DeepMind’s RT-2 simplifies robot control with AI chat.

DeepMind's RT-2 simplifies robot control with AI chat.

Robotics Transformer 2: Communicating with Robots Using Language and Images

DeepMind’s robotics transformer version 2

In the world of robotics, a key element of the future lies in our ability to instruct machines in real-time. However, the question of how we can best communicate with robots is still open for exploration. Google’s DeepMind unit, in their latest research, proposes an innovative solution by leveraging a large language model, similar to OpenAI’s ChatGPT, combined with images and coordinated robot movement data. This approach creates a way for humans to communicate complex instructions to machines as easily as having a conversation with a chatbot.

The research paper, titled “RT-2: Vision-Language-Action Models Transfer Web Knowledge to Robotic Control,” authored by Anthony Brohan and colleagues, introduces RT-2, a groundbreaking “vision-language-action” model. The acronym RT stands for “robotics transformer.” The challenge addressed by this model is how to train a program that can process both images and text to generate meaningful actions for a robot. DeepMind’s solution is to represent robot actions as another language, similar to the way ChatGPT generates new text by being trained on text from the internet.

The unique aspect of the RT-2 model is its representation of robot actions as coordinates in space, known as degrees of freedom. These coordinates include positional and rotational displacement of the robot end-effector, the level of extension of the robot gripper, and a special command for terminating the episode. During training, these coordinate tokens are treated like language tokens and image tokens, all part of the same phrase. This integration of coordinates into the language and image model is a significant milestone, as it combines the usually separate programming for robot physics with language and image neural networks.

RT-2 builds upon the foundation of Google’s prior efforts, PaLI-X and PaLM-E, both of which are vision-language models. While PaLI-X focuses on image and text tasks, PaLM-E takes it a step further by using language and image data to drive a robot by generating commands. RT-2 goes beyond PaLM-E by generating not only the plan of action but also the coordinates of movement in space. This advancement makes knowledge transfer from the internet to robots more direct and scalable.

To create RT-2, the DeepMind team based the model on PaLI-X and PaLM-E, large language models with billions of parameters. These models have significantly more neural weights, making RT-2 more proficient in executing tasks compared to its predecessor, RT-1. The use of larger language models in RT-2 enables it to achieve about 60% of tasks involving previously unseen objects, outperforming the previous programs by a significant margin.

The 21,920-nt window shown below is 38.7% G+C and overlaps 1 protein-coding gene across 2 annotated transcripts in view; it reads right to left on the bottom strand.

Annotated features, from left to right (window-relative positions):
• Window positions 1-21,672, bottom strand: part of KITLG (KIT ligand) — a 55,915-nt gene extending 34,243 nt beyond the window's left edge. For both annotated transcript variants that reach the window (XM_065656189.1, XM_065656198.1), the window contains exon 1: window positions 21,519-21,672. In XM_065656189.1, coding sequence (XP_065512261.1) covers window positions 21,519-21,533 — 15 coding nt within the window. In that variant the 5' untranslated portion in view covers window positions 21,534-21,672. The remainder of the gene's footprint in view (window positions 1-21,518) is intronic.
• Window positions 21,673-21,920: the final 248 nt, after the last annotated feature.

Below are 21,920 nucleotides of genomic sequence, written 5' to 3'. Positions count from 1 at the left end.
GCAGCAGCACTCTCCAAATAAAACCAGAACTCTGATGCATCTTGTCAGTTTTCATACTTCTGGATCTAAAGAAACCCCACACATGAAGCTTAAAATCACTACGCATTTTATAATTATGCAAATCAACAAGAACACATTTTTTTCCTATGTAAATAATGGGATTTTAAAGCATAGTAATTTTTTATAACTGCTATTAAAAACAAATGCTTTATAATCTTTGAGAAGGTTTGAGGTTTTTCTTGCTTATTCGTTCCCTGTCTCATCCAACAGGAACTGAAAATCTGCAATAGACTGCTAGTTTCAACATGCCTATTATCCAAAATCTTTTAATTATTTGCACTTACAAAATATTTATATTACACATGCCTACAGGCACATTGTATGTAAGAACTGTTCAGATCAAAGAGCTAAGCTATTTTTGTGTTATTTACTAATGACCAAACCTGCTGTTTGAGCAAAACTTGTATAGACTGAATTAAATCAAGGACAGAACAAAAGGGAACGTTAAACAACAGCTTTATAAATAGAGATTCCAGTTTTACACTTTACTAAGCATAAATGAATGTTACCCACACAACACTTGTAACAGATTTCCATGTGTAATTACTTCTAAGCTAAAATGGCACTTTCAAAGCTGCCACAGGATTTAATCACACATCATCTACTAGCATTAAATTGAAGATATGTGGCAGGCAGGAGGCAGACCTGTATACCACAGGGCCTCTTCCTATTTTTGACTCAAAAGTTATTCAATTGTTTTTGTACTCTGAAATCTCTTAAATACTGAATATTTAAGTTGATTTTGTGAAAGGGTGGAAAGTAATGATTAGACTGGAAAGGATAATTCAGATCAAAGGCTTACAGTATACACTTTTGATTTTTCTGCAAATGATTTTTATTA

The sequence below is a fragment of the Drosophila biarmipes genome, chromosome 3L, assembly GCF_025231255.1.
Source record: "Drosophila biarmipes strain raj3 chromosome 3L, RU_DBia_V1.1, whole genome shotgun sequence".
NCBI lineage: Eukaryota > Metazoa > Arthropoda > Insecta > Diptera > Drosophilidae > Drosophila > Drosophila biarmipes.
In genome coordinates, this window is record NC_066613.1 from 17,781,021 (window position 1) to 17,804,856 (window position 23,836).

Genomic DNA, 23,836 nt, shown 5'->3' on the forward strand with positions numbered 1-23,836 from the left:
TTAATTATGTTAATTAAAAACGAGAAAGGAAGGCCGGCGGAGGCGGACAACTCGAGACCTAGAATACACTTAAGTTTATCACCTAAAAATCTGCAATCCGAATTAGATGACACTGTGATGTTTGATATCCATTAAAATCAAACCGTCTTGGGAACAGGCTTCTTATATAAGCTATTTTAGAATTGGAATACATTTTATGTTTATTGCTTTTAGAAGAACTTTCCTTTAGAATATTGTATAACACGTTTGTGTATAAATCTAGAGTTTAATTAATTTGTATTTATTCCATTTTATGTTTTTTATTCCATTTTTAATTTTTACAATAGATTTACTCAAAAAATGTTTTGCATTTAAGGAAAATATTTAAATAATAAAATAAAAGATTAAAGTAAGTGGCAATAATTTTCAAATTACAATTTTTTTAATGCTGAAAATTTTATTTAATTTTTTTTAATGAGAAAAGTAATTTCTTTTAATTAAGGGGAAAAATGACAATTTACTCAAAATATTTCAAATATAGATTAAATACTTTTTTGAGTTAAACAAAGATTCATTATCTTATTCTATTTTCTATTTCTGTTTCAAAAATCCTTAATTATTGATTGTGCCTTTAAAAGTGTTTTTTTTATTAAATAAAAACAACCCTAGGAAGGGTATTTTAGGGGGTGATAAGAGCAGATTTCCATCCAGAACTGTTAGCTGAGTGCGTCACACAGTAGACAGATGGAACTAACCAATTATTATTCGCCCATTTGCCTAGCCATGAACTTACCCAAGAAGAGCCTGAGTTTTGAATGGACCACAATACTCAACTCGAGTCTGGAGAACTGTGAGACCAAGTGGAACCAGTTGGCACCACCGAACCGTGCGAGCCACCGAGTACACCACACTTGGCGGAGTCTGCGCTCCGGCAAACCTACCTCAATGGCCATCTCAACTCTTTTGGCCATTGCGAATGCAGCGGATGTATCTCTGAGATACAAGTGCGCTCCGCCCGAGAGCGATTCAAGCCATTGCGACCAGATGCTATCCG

When presented with a natural-language command and an accompanying image, RT-2 generates a plan of action accompanied by coordinates in space. For example, if the prompt is to pick the object that is different from the rest on a table, RT-2 predicts the action and provides the corresponding set of coordinates for the robot to pick up the desired object. This capability showcases the generalization and reasoning skills of RT-2, even in situations where the objects, relationships, or cues are not explicitly provided during robot training.

The authors of the research paper highlight the potential for further advancements in robot learning by combining recent developments in language and image handling. As language and image models improve, the vision-language-action approach can benefit from these advancements. However, one challenge highlighted by the authors is the computational cost of large language models, which could limit real-time inference when high-frequency control is required. Future research will explore techniques to address this bottleneck, such as quantization and distillation methods that can enable these models to run at higher rates or on lower-cost hardware.

In conclusion, DeepMind’s RT-2 model represents a significant step forward in how we communicate with robots. By combining large language models with images and coordinated robot movement data, we now have a powerful tool for instructing robots in real-time. The ability of RT-2 to generalize to various real-world situations and exhibit reasoning and human recognition skills opens up new possibilities for the future of robotics. As language and image handling continue to advance, the field of robot learning can further evolve and improve.